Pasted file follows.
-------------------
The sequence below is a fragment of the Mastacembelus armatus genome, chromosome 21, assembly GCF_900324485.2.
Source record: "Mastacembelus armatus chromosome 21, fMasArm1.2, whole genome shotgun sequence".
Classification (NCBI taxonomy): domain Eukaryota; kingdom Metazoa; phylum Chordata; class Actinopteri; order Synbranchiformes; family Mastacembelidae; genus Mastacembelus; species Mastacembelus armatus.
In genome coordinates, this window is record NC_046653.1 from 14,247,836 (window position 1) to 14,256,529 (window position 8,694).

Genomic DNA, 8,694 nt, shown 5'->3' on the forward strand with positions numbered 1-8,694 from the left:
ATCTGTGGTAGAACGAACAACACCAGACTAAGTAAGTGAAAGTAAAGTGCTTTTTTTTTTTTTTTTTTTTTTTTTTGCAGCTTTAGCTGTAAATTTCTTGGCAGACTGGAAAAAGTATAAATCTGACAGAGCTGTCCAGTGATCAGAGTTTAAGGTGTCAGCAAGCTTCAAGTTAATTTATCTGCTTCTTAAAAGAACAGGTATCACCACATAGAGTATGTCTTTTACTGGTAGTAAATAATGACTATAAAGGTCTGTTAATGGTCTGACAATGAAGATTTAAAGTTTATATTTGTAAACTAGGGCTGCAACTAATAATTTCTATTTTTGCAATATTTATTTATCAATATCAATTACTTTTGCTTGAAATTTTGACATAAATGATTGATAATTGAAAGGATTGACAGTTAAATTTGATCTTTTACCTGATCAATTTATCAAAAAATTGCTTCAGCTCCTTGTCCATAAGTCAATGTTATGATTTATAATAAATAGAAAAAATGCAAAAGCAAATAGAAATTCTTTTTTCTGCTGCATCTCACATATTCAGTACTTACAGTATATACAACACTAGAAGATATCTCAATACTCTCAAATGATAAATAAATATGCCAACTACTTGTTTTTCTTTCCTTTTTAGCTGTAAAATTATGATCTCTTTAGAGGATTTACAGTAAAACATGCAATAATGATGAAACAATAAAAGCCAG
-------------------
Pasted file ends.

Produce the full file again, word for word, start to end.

The sequence below is a fragment of the Mastacembelus armatus genome, chromosome 21, assembly GCF_900324485.2.
Source record: "Mastacembelus armatus chromosome 21, fMasArm1.2, whole genome shotgun sequence".
Classification (NCBI taxonomy): domain Eukaryota; kingdom Metazoa; phylum Chordata; class Actinopteri; order Synbranchiformes; family Mastacembelidae; genus Mastacembelus; species Mastacembelus armatus.
In genome coordinates, this window is record NC_046653.1 from 14,247,836 (window position 1) to 14,256,529 (window position 8,694).

Genomic DNA, 8,694 nt, shown 5'->3' on the forward strand with positions numbered 1-8,694 from the left:
ATCTGTGGTAGAACGAACAACACCAGACTAAGTAAGTGAAAGTAAAGTGCTTTTTTTTTTTTTTTTTTTTTTTTTTGCAGCTTTAGCTGTAAATTTCTTGGCAGACTGGAAAAAGTATAAATCTGACAGAGCTGTCCAGTGATCAGAGTTTAAGGTGTCAGCAAGCTTCAAGTTAATTTATCTGCTTCTTAAAAGAACAGGTATCACCACATAGAGTATGTCTTTTACTGGTAGTAAATAATGACTATAAAGGTCTGTTAATGGTCTGACAATGAAGATTTAAAGTTTATATTTGTAAACTAGGGCTGCAACTAATAATTTCTATTTTTGCAATATTTATTTATCAATATCAATTACTTTTGCTTGAAATTTTGACATAAATGATTGATAATTGAAAGGATTGACAGTTAAATTTGATCTTTTACCTGATCAATTTATCAAAAAATTGCTTCAGCTCCTTGTCCATAAGTCAATGTTATGATTTATAATAAATAGAAAAAATGCAAAAGCAAATAGAAATTCTTTTTTCTGCTGCATCTCACATATTCAGTACTTACAGTATATACAACACTAGAAGATATCTCAATACTCTCAAATGATAAATAAATATGCCAACTACTTGTTTTTCTTTCCTTTTTAGCTGTAAAATTATGATCTCTTTAGAGGATTTACAGTAAAACATGCAATAATGATGAAACAATAAAAGCCAG